HIV vaccine: After 25 years of failure, an experimental drug offers hope

Nearly 30 years after its discovery, AIDS still has no known cure. Researchers almost gave up hope of ever finding a vaccine. However, hopes were rekindled when a Phase III clinical trial involving more than 16,000 adult volunteers in Thailand demonstrated that an experimental HIV vaccine was safe and modestly effective, preventing HIV infection in 31.2 percent of cases.

That's a step in the right direction, but those are modest results; for any other disease, preventing infection in fewer than a third of the tested cases wouldn't arouse much hype or hope. But with the HIV virus, after 25 years of attempts and failures, some fairly recent, it's no wonder everybody is excited for this potential breakthrough.
The experimental vaccine is a combination of ALVAC, from Sanofi Pasteur, the vaccine division of Sanofi-Aventis (SNY), and AIDSVAX, originally developed by VaxGen (VXGN) and now held by the nonprofit Global Solutions for Infectious Diseases. Neither vaccine worked individually in previous trials, but the combination, called RV144, showed modest results. (Neither vaccine causes HIV, separately or together.) The trial was a collaborative effort among the U.S. Army, the Thai Ministry of Public Health, the National Institute of Allergy and Infectious Diseases, the National Institutes of Health, Sanofi Pasteur, and GSID.

16,402 volunteers in Thailand participated in the trial, which opened in 2003. Half received the vaccine, and half placebos; all were counseled on HIV prevention. Of the 8,198 people injected with the placebo, 74 contracted HIV; of the 8,197 who got the vaccine, 51 got the virus -- a difference the collaborative effort calls statistically significant. More details will be given at the AIDS Vaccine Conference in Paris in October.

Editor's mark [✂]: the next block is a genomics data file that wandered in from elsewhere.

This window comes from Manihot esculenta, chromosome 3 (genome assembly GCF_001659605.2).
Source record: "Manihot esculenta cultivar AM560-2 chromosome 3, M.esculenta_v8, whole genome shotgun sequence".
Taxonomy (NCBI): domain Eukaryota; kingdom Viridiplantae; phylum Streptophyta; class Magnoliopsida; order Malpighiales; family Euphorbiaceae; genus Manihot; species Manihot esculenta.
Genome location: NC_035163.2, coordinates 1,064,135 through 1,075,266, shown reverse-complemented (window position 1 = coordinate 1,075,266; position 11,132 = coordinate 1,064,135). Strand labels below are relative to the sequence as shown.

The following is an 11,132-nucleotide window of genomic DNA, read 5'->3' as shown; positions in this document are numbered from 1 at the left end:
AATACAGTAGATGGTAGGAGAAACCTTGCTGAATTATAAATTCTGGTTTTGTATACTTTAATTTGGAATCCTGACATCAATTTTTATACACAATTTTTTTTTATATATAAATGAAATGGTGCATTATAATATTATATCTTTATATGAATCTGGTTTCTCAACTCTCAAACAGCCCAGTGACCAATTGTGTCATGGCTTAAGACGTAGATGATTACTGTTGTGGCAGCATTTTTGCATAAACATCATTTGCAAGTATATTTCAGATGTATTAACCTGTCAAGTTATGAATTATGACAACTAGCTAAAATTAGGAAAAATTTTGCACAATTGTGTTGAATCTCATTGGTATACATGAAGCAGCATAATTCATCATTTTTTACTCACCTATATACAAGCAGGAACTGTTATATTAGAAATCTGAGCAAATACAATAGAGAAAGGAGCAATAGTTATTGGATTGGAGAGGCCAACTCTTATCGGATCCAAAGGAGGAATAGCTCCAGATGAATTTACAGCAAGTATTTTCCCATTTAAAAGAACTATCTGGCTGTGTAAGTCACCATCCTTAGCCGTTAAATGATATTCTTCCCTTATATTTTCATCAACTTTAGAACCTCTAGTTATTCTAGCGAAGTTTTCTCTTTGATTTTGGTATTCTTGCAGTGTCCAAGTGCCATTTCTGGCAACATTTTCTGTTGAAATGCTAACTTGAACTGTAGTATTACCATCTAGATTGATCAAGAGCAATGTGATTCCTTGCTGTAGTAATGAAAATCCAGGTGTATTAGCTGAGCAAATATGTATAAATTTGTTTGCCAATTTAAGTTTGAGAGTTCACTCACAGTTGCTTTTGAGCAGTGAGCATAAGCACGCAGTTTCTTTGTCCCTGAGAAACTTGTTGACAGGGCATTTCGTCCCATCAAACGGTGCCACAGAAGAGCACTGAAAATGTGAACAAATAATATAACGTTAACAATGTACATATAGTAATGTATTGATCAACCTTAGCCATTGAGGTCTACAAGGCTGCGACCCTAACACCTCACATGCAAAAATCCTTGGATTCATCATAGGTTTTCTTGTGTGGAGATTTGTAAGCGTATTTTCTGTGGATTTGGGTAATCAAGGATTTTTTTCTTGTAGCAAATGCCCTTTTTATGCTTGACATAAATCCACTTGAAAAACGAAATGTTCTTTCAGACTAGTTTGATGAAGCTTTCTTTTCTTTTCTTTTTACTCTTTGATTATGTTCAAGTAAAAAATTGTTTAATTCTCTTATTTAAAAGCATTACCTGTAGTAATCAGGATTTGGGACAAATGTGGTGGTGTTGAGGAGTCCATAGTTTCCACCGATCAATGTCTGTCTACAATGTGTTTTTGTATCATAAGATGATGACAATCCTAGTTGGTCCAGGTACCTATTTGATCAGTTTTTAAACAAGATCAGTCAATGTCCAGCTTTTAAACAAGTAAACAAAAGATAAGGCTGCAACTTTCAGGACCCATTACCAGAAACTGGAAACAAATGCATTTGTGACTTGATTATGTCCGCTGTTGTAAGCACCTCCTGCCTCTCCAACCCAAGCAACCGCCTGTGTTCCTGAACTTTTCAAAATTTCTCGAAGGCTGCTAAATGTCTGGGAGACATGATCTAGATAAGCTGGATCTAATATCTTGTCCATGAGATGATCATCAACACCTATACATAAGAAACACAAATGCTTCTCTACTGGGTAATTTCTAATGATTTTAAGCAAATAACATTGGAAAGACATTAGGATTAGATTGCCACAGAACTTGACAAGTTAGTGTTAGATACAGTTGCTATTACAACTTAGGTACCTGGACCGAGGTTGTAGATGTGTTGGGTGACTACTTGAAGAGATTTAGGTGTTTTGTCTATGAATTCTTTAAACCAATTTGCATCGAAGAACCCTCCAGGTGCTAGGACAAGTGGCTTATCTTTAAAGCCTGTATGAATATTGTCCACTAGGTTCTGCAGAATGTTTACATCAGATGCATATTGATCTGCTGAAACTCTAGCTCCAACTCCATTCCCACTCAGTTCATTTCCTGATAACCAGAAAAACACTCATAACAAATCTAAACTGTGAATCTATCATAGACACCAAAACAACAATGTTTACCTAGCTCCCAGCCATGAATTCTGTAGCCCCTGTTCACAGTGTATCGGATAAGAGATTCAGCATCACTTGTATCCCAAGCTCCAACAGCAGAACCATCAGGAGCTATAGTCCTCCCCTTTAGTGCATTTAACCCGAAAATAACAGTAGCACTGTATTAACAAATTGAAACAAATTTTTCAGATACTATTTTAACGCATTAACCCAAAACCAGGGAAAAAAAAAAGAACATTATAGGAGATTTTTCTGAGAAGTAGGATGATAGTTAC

Researchers seemed surprised. "These results show that development of a safe and effective preventive HIV vaccine is possible," said Col. Nelson Michael, director of the U.S. Military HIV Research Program, in a statement. "While these results are very encouraging, we recognize that further study is required to build upon these findings."

The U.S. HIV/AIDS epidemic began in 1981, according to the NIAID; 565,927 people in the U.S. have died of AIDS. Globally, 33 million have lived with HIV/AIDS, and 2 million died of related illnesses in 2007.

But many challenges lie ahead. Different strains of HIV exist throughout the world; those common in Thailand unusual in the U.S., Africa, and elsewhere. Scientists will need to determine how long the protection lasts, whether booster shots will be needed, and so on. And some in the scientific community are skeptical; Jon Cohen at Science Insider explains that many AIDS vaccine researchers had predicted that the study would fail. They are now "dumbfounded -- and circumspect": concerned that the results came by chance.

This is the third big vaccine trial since 1983, when HIV was identified as the cause of AIDS, the AP reports. As recently as 2007, Merck & Co. (MRK) halted a study of its experimental vaccine after seeing that it actually increased the risk of infection. Before that, in 2003, AIDSVAX also failed in trials.

Vaccine makers might try to license the two-vaccine combo in Thailand. The U.S. Food and Drug Administration will need more studies before the vaccine can be considered for U.S. licensing, and its effectiveness will most likely need to be higher before it gets approval.

While Sanofi shares are down today, VXGN's are up over 10 percent.

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